But if we believe we are now in a world of constant, accelerating change, it was “time for the community sector to re-think its operating models, its function, and its contribution to Canadian society, embracing innovation and re-asserting its role as a catalyst, community-builder, and creative problem-solver.”

Most Canadian charities failed to recover fully to pre-recession status. Many have made relatively recent investments in technology and digital marketing, which will take time to improve the situation. For most of our charitable sector, however, it could be argued that very little changed between the 2008 crisis and this latest incarnation. Meanwhile, the needs our charitable sector typically serves have only seen growth.

I find it noteworthy that when the federal government finally announced it was offering pandemic recovery funding to the ailing charitable sector, it did so with some very specific strings attached. Its  Community Services Recovery Fund was announced as a one-time investment of $400 million, intended to support charities and not-for-profits “acquire the tools they need to modernize and adapt to the challenges the sector faces”.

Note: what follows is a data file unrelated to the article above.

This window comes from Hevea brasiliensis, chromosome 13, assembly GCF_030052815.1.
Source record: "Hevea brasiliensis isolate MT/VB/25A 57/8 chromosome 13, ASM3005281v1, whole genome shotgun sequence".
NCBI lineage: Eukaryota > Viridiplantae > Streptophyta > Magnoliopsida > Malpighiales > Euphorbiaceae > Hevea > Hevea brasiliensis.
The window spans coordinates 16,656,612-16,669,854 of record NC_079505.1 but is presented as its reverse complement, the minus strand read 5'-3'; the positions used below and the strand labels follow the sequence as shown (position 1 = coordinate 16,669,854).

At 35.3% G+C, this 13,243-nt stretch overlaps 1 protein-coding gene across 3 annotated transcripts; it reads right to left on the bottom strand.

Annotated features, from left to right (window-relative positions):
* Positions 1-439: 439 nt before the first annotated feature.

Speaking at the Collision Tech Conference in Toronto earlier this month, Yung Wu, CEO of MaRS Discovery District, was asked if he was optimistic about our future. He replied: “I think we have a renewal and breakthrough moment right now. The choice is what we wish to do with this moment.” While he was speaking to Canada’s tech industry, his words could have just as easily been applied to Canada’s charitable sector.

How many more crises will be required to convince us that the time for tweaking around the edges has passed?